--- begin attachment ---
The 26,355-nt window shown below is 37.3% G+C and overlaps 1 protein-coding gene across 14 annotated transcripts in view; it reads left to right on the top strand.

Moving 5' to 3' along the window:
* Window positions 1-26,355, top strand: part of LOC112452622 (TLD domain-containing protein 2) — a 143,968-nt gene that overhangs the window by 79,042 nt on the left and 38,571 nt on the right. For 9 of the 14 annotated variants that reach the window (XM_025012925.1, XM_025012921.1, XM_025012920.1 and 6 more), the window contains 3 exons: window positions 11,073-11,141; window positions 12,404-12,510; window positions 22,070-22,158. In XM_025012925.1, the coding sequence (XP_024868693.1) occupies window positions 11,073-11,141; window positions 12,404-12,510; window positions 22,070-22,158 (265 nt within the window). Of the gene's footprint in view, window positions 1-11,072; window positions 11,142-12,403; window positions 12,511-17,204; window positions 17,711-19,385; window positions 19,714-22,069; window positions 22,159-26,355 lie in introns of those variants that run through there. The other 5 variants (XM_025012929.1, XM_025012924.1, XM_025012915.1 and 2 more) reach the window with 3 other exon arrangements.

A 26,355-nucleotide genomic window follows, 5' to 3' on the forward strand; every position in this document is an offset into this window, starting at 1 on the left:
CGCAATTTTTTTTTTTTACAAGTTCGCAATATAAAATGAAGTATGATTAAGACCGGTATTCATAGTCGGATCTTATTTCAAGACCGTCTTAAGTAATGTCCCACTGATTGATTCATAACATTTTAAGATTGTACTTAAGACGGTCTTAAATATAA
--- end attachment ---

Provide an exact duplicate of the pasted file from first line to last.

The 26,355-nt window shown below is 37.3% G+C and overlaps 1 protein-coding gene across 14 annotated transcripts in view; it reads left to right on the top strand.

Moving 5' to 3' along the window:
* Window positions 1-26,355, top strand: part of LOC112452622 (TLD domain-containing protein 2) — a 143,968-nt gene that overhangs the window by 79,042 nt on the left and 38,571 nt on the right. For 9 of the 14 annotated variants that reach the window (XM_025012925.1, XM_025012921.1, XM_025012920.1 and 6 more), the window contains 3 exons: window positions 11,073-11,141; window positions 12,404-12,510; window positions 22,070-22,158. In XM_025012925.1, the coding sequence (XP_024868693.1) occupies window positions 11,073-11,141; window positions 12,404-12,510; window positions 22,070-22,158 (265 nt within the window). Of the gene's footprint in view, window positions 1-11,072; window positions 11,142-12,403; window positions 12,511-17,204; window positions 17,711-19,385; window positions 19,714-22,069; window positions 22,159-26,355 lie in introns of those variants that run through there. The other 5 variants (XM_025012929.1, XM_025012924.1, XM_025012915.1 and 2 more) reach the window with 3 other exon arrangements.

A 26,355-nucleotide genomic window follows, 5' to 3' on the forward strand; every position in this document is an offset into this window, starting at 1 on the left:
CGCAATTTTTTTTTTTTACAAGTTCGCAATATAAAATGAAGTATGATTAAGACCGGTATTCATAGTCGGATCTTATTTCAAGACCGTCTTAAGTAATGTCCCACTGATTGATTCATAACATTTTAAGATTGTACTTAAGACGGTCTTAAATATAA